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PlayStation 4


 

My time with Days Gone, the upcoming zombie action survival game from SIE Bend Studio, was brief, but not altogether satisfying. Set in a world dominated by the Freakers, zombie stand-ins that consumed most of humanity after a global pandemic, Days Gone‘s early marketing promised that I’d be fleeing from hordes on the back of my trusty motorcycle and gunning down zombies by the dozen while sprinting for my life across rooftops.

The start of the demo I played at a recent preview event, however, deposited me in the middle of a camp of other human survivors, holding a gun with only a few bullets left and no zombies in sight. Though the game prompted me to go check out a nearby abandoned medical facility, I took a moment to poke around town. Everywhere I went, merchants offered to upgrade my equipment, offering glimpses into ways to improve my motorcycle piece by piece, craft new weapons, and even make food. Without any money, though, I couldn’t get a closer look at the upgrades, and eventually gave up to jump on my motorcycle and follow the bright yellow path outlined on the map that would lead me to the medical facility.

Well, I followed the line for the most part. I took a few liberties of cutting through the trees, riding my bike through a river, and—upon finally spotting a couple of zombies lurking in the woods—seeing how well the bike held up upon slamming into zombie flesh (answer: not well, but zombies are still easily outrun). Not wanting to waste my ammo, I took down several zombies simply by punching them in the face one at a time. Usually, they were kind enough not to all attack at once.

When I finally reached the medical facility, my motorcycle now running a bit low on gas (the tank empties fast for how crucial your motorcycle is for transport), I found the doors to the buildings electronically locked. A prompt from a nearby generator promised to unlock them once power was restored, but the generator required gasoline. Remembering the gas gauge on my motorcycle, I tried to find a way to siphon gas from my motorcycle into the generator, but the game didn’t allow that. Several crashed or abandoned cars littered the area, however, with more farther down a tunnel ahead, so I set out exploring. By investigating the trunk and hood of each car, I was able to collect plenty of fuel—but only the kind that would work in my motorcycle, not for the generator.

As it would eventually turn out, I was going in the entirely wrong direction on my quest for gasoline and needed to retrieve a specific can from the bed of a specific pickup truck, but for the moment I pressed on further down the tunnel, looting every car I saw for gasoline and other supplies. The tunnel was dark and littered with cars and debris, and I expected zombies around every corner—but none came. Pressing even farther, I found a car that still had its internal lights on. Attempting to break into this car caused the alarm to blare, and with headlights flashing and the horn continually honking, I ducked into a side room, sure that I was about to attract every zombie in the area—but still, none came. Both impressed by the detail of breaking into a working car and slightly annoyed that even a car alarm hadn’t summoned zombies, I made my way back to the medical facility.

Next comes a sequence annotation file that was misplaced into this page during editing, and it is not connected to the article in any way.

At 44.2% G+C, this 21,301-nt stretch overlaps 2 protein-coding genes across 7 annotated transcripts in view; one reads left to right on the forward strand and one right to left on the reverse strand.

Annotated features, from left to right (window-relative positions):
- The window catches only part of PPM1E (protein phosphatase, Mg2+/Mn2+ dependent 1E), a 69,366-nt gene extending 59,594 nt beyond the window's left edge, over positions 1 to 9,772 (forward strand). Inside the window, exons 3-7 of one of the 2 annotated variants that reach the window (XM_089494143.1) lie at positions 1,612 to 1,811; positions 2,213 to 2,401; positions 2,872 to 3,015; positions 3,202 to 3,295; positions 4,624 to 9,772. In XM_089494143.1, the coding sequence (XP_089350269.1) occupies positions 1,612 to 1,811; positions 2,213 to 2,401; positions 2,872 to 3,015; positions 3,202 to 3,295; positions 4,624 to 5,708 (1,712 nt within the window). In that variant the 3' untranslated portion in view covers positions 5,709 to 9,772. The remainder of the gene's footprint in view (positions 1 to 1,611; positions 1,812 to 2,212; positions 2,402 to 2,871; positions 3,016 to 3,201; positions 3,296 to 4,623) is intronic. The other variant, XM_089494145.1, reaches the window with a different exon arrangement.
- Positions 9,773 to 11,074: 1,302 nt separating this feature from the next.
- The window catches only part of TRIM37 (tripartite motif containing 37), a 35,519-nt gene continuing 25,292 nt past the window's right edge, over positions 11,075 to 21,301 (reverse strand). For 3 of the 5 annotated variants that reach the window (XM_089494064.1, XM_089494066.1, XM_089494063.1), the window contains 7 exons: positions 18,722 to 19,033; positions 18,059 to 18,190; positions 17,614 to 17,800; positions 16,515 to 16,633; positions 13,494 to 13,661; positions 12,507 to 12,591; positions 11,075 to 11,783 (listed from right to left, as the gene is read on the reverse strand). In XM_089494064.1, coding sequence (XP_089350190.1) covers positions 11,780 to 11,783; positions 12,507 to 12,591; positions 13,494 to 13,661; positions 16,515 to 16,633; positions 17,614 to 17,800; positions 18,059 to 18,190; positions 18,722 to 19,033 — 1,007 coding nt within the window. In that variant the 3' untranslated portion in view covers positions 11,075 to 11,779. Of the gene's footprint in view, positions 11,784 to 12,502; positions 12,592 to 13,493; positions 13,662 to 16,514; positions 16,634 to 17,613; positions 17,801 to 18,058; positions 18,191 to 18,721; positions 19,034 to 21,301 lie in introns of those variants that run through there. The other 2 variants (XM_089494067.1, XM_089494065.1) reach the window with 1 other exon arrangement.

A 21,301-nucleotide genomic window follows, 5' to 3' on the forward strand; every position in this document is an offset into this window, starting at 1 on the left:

Once I’d gotten the generator properly working with the specific gasoline can it needed, the facility came to life, and this finally attracted a few zombies to the area. Two or three trickled in while I explored and picked up various supplies, but again, I was able to deal with them mainly by punching them in the face or laying waste to them with a pipe, and they never felt overwhelming enough for me to bust out the gun and waste my ammo.

Once I’d completed my mission at the facility, the yellow line returned, prompting me to deliver information to a new location and scale a tower. Now better equipped with some medical supplies and more ammo, I sought out zombies on the way, but only found a few stragglers in the woods. While I got to the next location, my time with the game was cut short before I could progress to the end, and before I could complete the mission.

While my side exploration meant I didn’t see everything the demo had to offer, I did get a sense of the game’s world outside of sticking to the yellow path, and I wasn’t entirely satisfied with what I’d found. Even though locations beckoned for me to explore—like the tunnel packed with cars—I was disappointed to not find anything there beyond some first aid kits and motorcycle fuel. You can stick with the outlined path through the woods, or leave to freely explore, but leaving the safe spaces only throws a couple of zombie stragglers your way to contend with. I definitely didn’t see everything that Days Gone has to offer, but what I saw didn’t promise much hidden depth. At the very least, I was hoping to see some zombie hordes or some kind of swarm behavior I’d have to adapt to, rather than just some standard enemies to pick off scattered here and there, and I didn’t get to see that in my time playing.

My experience was incomplete, and Days Gone has a way to go before its release in 2019. I can only hope that with a little more time, a game that more fully matches the free-riding, zombie slaying badass vibe of the trailers can emerge.

0   POINTS
0   POINTS


About Emma Schaefer

view all posts

Emma’s early gaming was mostly done in secret, as the only gamer in a family of normal people. She still retains skills from this dark period in her life, such as the ability to teleport instantly across the house away from the computer, and holds a gold medal in the Olympic sport of “Hide the Gameboy.” Sorry, Mom, now you know. Find her on Twitter @Emma4EGM

Going hands-on with Days Gone left me more worried than ever